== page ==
The Art of Engineering
Peek inside an engineering student’s notebook and the artistry of his or her drawings and illustrations might surprise you. But maybe it shouldn't. With their inquisitive nature and natural curiosity, many of our SCU engineering students readily exercise the right side of the brain through painting, sculpture, digital art, and other media, and their conversations are apt to include creative and evocative phrases about, say, "an elegant line of code," or a "beautiful mathematical formula." Art is alive in the School of Engineering!
Recent bioengineering alumnus Mohit Nalavadi saw the beauty lurking within DNA, nucleotides, and amino acids. So he created an algorithm using open source information found online at UC Santa Cruz Genome Browser and wrote a computer code, AminoAcidify, which allows him to make what he calls "genetic art"—a complex, pixelated illustration of open source genomic DNA. The resulting images resemble the 1990s era Magic Eye optical illusions where horizontally repeating lines conceal 3D images of dinosaurs or battleships. But rather than masking hidden treasures, Nalavadi's artwork unveils a glimpse of the majesty and mystery of the human chromosome. "Assigning color to genetic material creates an image that appears chaotic," he said, "but from this stochastic demonstration comes life!"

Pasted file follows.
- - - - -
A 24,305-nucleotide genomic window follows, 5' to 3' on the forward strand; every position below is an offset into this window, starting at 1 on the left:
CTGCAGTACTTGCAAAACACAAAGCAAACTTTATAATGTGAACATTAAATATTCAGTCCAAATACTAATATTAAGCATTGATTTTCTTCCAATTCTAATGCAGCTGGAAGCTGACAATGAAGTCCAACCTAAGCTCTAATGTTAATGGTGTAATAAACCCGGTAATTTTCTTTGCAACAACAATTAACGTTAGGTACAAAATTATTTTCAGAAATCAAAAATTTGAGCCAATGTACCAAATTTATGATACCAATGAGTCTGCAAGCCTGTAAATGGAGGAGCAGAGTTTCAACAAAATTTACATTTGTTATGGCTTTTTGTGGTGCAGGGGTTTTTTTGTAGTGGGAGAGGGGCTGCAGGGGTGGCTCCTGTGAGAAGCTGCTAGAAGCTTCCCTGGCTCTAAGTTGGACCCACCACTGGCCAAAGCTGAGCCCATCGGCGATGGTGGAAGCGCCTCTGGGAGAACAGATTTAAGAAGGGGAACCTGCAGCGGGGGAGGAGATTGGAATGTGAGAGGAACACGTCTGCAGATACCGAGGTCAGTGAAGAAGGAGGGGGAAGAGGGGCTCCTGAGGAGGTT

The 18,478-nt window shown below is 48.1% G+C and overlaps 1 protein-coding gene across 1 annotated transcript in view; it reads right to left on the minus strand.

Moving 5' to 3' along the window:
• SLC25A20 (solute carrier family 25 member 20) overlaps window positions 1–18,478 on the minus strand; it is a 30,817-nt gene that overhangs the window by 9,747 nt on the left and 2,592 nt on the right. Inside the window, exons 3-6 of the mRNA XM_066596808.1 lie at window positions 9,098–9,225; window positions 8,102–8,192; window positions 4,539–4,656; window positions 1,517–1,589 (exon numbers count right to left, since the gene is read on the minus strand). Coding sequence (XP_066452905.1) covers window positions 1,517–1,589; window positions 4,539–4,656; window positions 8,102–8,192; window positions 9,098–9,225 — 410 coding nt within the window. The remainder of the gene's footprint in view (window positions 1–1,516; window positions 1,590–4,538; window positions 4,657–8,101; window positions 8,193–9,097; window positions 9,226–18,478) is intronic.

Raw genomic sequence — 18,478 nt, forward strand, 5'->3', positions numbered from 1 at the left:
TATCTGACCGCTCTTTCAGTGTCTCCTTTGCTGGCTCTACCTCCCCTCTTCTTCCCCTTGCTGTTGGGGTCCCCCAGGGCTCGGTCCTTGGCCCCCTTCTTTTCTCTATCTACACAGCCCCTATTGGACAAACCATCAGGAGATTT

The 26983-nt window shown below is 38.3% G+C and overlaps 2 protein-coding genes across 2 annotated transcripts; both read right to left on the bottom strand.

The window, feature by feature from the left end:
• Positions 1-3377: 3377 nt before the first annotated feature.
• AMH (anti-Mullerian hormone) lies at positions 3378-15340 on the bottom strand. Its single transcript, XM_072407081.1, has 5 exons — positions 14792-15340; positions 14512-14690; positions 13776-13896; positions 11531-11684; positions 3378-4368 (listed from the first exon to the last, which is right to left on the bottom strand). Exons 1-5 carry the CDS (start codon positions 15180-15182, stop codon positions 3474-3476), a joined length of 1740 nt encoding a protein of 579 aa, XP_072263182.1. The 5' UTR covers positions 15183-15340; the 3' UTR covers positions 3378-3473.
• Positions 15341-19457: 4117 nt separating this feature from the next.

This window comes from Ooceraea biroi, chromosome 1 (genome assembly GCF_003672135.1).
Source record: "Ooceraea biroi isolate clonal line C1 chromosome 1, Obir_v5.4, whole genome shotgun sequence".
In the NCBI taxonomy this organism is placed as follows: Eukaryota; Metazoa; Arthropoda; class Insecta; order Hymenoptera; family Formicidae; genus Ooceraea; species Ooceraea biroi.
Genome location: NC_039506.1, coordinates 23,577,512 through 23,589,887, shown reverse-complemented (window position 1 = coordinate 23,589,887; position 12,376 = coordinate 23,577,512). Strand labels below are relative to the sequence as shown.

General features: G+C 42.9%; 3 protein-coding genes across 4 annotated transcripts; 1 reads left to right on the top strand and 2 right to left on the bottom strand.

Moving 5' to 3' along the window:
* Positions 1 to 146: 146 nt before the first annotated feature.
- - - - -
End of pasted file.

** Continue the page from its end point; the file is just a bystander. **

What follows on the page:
He explains how his code works: "Genetic information is composed of four different nucleotides: G, T, C, and A (like 0s and 1s in binary). Three nucleotides combine to make an amino acid, which is the building block of a protein. And all living things are made of proteins. Chromatic pixels are made by adding various intensities of three color values: red, green, and blue. This creates every color you can see on a computer screen. AminoAcidify takes each three-letter amino acid combination (64 in total) and assigns it to a unique color. Each colored amino acid pixel is then saved to a location in the image. Simple, right?"
Simply wonderful! And even better, Nalavadi has made his code available to the public. Find it on his website: https://github.com/momonala
Aug 26, 2016
This representation exemplifies less than one percent of one human chromosome; an image stretching 3.2 miles long would be required to show all 46 human chromosomes at 20 pixels per inch. Credit: Mohit Nalavadi ’16